175/x During the lame duck session following the 1874 elections, the bill was reintroduced again but republicans facing re-election in 1876 distanced themselves from it.
176/x Finally after black legislators dropped their demands for integrated schools, the bill was passed during the 1875 session, effectively closing the door to integrated equal education until SCOTUS intervened in 1954 in Brown.
177/x So in the end the statute SCOTUS ended up considering sought to integrate private places of public accommodation and therefore raised the question whether congress could indeed reach private action under the 14A.
178/x I’ll get into facts & reasoning of the case tomorrow. It’s decided in 1883. By that time Reconstruction is in its final throes. The last paragraph of opinion is one of the first instances in which SCOTUS lectures black people to pull themselves up by their own bootstraps.
179/x Wednesday June 13. Twenty six days until July 9th when the 14A turns 150. We've been talking about the state action doctrine. At bottom, the doctrine poses a simple but profound question: does the 14A prohibit something more than just discriminatory acts by the state? Or
180/x Was the amendment meant to address instances in which the state fails to protect its citizens from discriminatory acts by private entities?
181/x If the answer is that the 14A only goes to formal discriminatory state action, then it means that the 14A is really a continuation of amendments 1-10 in the sense that so long as the state leaves you alone or treats everyone like shit, then we're all good.
182/x If the answer is that the 14A prohibits state neglect, then it means that the 14A is a break from 1A-10A and a state cannot stand idly by and neglect its citizens by, say, letting Jim Crow develop, or by not protecting them from gender-based violence.
183/x SCOTUS took up the question in The Civil Rights Cases, a set of consolidated cases, in which black plaintiffs and or the federal government sued various businesses for denying access to black people to, among others, a theatre, an opera house, and a railroad car
184/x The theory in each lawsuit was that the businesses violated the Civll Rights Act of 1875, which prohibited such discrimination. The Court ruled the Act unconstitutional, holding that Congress lacked power under the 14A unless dealing with formal explicit state action.
185/x There's no exact formal date for the end of Reconstruction but it's fair to say if it ended in Congress in 1875 with the passage of the Act, and in the executive with the 1877 compromise following the 1876 election, it ended in the Courts with that decision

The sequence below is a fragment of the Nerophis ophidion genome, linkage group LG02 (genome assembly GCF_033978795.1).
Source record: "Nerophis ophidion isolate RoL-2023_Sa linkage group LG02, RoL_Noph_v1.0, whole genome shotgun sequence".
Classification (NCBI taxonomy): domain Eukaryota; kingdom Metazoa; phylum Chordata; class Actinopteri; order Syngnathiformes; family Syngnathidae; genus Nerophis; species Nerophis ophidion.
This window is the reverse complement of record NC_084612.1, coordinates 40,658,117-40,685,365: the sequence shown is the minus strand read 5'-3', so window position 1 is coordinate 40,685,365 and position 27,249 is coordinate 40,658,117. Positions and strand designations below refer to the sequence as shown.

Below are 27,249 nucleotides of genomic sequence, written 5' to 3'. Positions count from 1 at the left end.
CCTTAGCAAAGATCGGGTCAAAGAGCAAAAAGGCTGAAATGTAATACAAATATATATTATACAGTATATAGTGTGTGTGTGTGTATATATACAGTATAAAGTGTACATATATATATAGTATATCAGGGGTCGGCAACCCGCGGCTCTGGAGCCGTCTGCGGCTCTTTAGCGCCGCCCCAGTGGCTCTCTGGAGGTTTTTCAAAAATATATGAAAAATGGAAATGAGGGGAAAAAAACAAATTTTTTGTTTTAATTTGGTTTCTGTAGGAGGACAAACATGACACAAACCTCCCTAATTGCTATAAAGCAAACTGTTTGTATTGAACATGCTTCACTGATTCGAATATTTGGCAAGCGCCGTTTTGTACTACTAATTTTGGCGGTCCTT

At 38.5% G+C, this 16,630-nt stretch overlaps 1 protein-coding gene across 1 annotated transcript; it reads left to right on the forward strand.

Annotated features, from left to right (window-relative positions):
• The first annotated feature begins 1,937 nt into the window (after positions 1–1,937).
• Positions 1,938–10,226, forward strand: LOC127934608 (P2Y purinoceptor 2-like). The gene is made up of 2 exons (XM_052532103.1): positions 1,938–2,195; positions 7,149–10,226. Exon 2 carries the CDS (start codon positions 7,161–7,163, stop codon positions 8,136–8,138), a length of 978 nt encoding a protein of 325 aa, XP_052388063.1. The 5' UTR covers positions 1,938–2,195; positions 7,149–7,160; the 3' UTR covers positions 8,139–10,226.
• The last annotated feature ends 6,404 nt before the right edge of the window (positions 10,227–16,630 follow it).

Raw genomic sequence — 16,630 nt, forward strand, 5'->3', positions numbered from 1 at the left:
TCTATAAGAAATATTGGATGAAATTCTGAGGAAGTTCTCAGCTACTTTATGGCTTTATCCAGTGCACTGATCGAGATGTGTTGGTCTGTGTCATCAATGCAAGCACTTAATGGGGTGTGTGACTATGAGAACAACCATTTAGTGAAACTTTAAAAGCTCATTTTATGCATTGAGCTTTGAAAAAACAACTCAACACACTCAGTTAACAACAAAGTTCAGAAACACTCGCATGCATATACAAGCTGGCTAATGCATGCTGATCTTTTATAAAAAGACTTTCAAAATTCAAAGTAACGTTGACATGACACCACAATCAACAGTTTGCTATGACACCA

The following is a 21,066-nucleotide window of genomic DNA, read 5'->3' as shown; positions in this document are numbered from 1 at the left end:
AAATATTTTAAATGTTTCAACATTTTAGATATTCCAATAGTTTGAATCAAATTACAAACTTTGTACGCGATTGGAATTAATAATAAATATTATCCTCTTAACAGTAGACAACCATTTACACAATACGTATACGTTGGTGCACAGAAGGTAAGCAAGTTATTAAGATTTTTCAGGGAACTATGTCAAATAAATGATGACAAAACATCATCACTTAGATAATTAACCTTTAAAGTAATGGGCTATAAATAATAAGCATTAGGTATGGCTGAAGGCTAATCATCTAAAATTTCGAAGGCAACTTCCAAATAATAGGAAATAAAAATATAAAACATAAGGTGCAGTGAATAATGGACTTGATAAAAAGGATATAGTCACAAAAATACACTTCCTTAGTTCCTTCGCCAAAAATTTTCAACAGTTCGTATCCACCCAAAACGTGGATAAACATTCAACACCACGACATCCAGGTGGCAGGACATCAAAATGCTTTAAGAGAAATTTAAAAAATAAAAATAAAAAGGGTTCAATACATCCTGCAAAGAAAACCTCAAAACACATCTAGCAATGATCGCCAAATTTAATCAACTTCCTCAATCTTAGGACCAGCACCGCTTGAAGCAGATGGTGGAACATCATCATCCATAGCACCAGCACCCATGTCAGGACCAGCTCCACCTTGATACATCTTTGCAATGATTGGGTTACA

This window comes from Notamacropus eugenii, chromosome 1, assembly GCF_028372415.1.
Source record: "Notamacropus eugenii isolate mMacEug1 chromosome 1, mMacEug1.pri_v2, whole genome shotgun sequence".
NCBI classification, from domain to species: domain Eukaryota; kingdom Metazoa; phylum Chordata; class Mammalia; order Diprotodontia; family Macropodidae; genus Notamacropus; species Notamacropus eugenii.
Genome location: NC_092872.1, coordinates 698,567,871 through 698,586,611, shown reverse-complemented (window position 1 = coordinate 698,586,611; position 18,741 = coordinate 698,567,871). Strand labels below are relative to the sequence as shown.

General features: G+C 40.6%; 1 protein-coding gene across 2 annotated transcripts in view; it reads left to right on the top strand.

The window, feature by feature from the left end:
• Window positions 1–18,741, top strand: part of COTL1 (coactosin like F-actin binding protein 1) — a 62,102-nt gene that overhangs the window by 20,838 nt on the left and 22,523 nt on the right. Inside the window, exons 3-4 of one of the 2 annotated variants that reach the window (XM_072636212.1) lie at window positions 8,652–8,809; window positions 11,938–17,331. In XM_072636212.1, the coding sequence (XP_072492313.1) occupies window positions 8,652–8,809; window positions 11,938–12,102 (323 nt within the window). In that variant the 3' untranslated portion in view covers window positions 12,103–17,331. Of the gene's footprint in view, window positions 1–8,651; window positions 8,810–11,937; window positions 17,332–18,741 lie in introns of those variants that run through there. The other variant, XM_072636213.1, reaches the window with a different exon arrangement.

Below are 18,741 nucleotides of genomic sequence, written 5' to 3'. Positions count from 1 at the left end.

186/x To make the point clear, here is the last fuck you paragraph of the majority opinion.
187/x In other words, less than 20 years after the Civil War ended and slavery was abolished, SCOTUS tells black plaintiffs complaining about the emergence of Jim Crow: it's been long enough; stop asking for "special treatment"; enough wining about civil rights already.
188/x It's interesting then to note that this fairly common modern response about demand for equal rights that "my god!!! when will it be enough" actually started as soon as the war was over.
189/x Tomorrow, let's talk about the dissent in the case. It was written by Justice Harlan, who would also go on to write the Plessy dissent. Interesting guy. He was a Southerner who first supported slavery, but then became a defender of civil rights.
190/x Today is June 14. Yesterday we talked about the majority opinion in the Civil Rights Cases, arguably the single most important decision interpreting the meaning of the 14A. Now we turn to the dissent written by Justice Harlan, an extraordinary but neglected opinion.
191/x To briefly step back, the question before the Court was whether Congress had the power under section 5 of 14A to outlaw racial discrimination in privately-owned places of public accommodation. The majority said no, reasoning that Congress could only reach state action.
192/x In his dissent, Harlan began by pointing out that when the country was committed to slavery, it devoted the full weight and prestige of the federal government to defending it. Harlan came with receipts:
193/x he pointed out that the 1787 constitution, the fugitive slave acts of 1793 and 1850, the court's own decisions in Prigg v. Pa, Ableman v, Booth, & Dred Scott v. Sanford committed not just slave states but the entire country to the cause of slavery. To quote Harlan:
194/x "the right of the master to have his slave, being guaranteed by the Constitution, the fair implication was that the federal government was clothed with the appropriate authority and functions to enforce it." Meaning, the country valued slavery and found a way to enforce it.
194/x So Harlan reasoned, if we now value freedom and equality as much as we valued slavery then we should give the government the same authority to enforce those values as we gave it when we wanted to enforce slavery.
194/x The second point Harlan makes is that it is a mistake to read the 14A separate from the 13A or the 15A. You need to read them together so that you can understand what the framers of those provisions were tryting to do.